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Pharmacy students help with the collection of expired medication

Cabrini Rudnicki, Co-News Editor

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Wilkes University teamed up with the Luzerne County Medical Society and the Luzerne County District Attorney and Sheriff offices for National Perscription Drug Take Back Day.

The day, which was created by the United States Drug Enforcement Administration (DEA), encourages the disposal of expired medication in a safe way. 

The event took place on Oct. 27 at the Luzerne County Courthouse in Wilkes-Barre.

Community members were able to drive into the courthouse parking lot through River Street and exit via Pierce Street. In the parking lot, a drive-up drug take-back box.

According to the U.S. DEA, expired medicines in homes are the leading cause of accidental poisoning. Flushed or trashed medicine also end up polluting waters.

To prepare items for disposal, community members were asked to do a number of things. All drugs were required to be placed in a sealed container and personal information removed or marked out.

Perscription and over-the-counter solid medications, tablets and capsules, and pet mediciation were able to be disposed. Items such as intravenous solutions, injectables, hydrogen peroxide, compressed cylinders, iodine-containing medications, thermometers, and alcohol and illicit drugs were not allowed to be dropped off.

Wilkes pharmacy students assisted with the taking back of the medication. Although the students themselves did not physically take them, they helped district attorney collect the medication at the Take Back site.

Harrison Ferro, a senior pharmacy major, discussed the importance of the event.

“A common way that people dispose of [medications] is by flushing it down the toilet,” he explained. “You don’t want to do that. You want to take it to a Take Back site, which is listed on the DEA’s website.”

The event also focused on the cutting back of substance misuse.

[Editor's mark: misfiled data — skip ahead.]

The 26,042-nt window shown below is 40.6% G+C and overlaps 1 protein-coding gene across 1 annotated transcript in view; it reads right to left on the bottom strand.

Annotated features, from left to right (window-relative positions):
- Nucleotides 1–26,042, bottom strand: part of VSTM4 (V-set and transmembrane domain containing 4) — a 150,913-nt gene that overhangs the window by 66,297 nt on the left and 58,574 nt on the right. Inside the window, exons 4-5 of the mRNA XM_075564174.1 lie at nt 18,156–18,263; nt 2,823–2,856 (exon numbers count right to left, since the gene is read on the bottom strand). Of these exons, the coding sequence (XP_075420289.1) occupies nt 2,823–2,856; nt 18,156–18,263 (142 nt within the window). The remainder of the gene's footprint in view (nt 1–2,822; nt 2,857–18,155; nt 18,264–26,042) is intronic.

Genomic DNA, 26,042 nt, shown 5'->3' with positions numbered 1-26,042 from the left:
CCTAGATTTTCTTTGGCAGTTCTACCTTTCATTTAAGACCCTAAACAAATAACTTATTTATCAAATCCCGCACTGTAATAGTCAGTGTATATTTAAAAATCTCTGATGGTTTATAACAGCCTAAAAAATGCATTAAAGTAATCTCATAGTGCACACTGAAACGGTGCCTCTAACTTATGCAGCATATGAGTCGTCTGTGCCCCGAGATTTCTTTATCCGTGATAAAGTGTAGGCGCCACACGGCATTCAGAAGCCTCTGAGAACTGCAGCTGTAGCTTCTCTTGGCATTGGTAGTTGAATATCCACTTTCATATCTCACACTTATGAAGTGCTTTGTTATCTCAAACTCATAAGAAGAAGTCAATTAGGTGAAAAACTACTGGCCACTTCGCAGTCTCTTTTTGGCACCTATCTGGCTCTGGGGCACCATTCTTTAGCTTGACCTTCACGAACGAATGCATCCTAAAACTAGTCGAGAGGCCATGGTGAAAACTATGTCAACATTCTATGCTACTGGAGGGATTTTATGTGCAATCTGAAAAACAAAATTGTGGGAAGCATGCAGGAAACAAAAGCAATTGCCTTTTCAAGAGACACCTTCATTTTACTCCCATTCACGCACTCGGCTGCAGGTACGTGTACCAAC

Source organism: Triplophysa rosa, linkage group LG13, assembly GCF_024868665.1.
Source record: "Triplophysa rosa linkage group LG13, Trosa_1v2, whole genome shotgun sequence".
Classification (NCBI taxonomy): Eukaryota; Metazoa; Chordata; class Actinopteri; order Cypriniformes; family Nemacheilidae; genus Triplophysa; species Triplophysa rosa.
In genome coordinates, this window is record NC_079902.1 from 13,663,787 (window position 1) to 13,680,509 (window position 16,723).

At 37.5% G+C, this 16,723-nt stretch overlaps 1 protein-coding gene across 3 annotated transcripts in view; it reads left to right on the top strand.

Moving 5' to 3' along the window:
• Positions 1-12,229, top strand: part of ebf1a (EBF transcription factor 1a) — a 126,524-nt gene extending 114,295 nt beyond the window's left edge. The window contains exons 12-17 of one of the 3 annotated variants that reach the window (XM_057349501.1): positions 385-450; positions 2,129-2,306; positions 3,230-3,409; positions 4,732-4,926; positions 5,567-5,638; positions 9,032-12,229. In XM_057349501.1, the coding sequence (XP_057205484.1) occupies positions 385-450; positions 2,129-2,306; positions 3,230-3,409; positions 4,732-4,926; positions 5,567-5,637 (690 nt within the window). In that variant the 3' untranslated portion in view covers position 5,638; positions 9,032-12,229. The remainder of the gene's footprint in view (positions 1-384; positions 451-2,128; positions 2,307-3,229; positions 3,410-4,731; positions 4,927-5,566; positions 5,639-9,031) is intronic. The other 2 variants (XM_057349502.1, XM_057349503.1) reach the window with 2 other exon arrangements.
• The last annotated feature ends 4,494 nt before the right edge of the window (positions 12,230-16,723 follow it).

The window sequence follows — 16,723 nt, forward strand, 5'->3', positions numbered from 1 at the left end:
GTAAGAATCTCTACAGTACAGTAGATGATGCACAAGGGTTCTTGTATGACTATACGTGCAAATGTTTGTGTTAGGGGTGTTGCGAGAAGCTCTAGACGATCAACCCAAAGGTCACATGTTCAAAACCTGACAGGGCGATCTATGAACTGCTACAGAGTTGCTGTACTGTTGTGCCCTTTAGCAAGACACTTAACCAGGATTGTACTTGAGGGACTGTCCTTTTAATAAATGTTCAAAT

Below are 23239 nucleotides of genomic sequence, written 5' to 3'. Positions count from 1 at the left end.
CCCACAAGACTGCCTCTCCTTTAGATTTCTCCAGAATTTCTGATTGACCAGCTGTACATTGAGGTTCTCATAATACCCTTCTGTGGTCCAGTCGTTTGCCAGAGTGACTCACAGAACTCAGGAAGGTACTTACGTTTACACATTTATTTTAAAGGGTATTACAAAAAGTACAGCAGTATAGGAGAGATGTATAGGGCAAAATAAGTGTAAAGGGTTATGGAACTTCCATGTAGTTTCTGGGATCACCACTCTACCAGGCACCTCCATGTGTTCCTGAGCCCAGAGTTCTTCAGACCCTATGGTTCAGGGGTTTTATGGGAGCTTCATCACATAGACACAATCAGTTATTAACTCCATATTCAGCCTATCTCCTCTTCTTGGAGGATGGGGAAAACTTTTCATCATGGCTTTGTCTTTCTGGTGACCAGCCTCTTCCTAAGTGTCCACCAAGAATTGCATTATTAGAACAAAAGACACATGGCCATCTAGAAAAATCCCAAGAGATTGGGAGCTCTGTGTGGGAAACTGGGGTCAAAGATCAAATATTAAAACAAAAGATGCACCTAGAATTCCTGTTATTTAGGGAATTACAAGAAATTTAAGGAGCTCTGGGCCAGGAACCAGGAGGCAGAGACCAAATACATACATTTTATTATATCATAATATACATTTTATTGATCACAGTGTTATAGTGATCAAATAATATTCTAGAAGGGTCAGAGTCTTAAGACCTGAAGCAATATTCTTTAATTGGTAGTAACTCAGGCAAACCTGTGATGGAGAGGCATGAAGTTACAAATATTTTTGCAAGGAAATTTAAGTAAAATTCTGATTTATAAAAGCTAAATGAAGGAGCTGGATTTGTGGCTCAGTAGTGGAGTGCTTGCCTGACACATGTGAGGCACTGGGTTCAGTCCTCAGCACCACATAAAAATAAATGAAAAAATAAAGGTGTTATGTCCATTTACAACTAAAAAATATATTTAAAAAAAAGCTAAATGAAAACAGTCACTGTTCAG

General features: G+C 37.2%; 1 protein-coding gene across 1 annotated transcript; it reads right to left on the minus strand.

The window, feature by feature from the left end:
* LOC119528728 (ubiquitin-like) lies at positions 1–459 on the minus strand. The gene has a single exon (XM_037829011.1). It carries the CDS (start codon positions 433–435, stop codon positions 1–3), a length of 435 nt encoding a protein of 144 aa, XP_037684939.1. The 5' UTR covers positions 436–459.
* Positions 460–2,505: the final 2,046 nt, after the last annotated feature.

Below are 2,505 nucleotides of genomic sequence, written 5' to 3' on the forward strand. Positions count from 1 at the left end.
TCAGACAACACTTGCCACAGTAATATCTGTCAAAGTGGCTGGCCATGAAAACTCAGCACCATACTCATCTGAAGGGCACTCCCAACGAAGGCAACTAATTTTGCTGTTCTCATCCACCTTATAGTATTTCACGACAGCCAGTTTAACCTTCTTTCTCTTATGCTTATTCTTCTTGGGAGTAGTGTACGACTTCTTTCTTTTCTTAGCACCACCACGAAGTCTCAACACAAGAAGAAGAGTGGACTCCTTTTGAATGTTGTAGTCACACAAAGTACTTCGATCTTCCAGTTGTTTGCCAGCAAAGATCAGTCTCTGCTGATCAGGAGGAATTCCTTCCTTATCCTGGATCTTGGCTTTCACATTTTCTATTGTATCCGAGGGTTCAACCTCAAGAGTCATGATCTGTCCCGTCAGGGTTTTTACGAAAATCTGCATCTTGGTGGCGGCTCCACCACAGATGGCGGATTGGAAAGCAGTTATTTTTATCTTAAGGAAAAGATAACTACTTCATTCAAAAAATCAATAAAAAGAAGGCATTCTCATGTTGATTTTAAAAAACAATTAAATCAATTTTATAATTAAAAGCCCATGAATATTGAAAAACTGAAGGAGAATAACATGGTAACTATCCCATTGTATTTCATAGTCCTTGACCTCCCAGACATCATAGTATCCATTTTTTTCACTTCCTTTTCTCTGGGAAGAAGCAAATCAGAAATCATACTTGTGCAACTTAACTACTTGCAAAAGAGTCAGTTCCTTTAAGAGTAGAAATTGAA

“Roughly six million Americans misuse a perscription medication, not an over-the counter, every month, and this is one way to cut back on that,” said Ferro. “They are not prone to substance misuse if they do not have access to the medication.”

Ferro also explained ways of disposing medications at home.

“If you are not able to come to an event like this, you can use coffee grounds or cat litter, or even dirt, anything that would deter someone from stealing someone else’s medications.”

The students also recieved feedback from community members on the event, according to Ferro,

“We got feedback on why they are disposing of them today, if this is a good process of doing it,” he said.

Landon Bornder, a junior pharmacy major, spoke highly of the event.

“The experience was pretty great,” he said. “Just knowing that we can get out there and help the community and try to stop misuse, it’s a great feeling.”

To advertise the event, both Ferro and Bordner appeared on Oct. 26’s PA Live, a sit-down talk show featuring events from the area.

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Cabrini Rudnicki, Co-News Editor

Cabrini is a junior psychology and communication studies double major. She also holds a minor in women and gender studies.

Cabrini started as a staff...

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Pharmacy students help with the collection of expired medication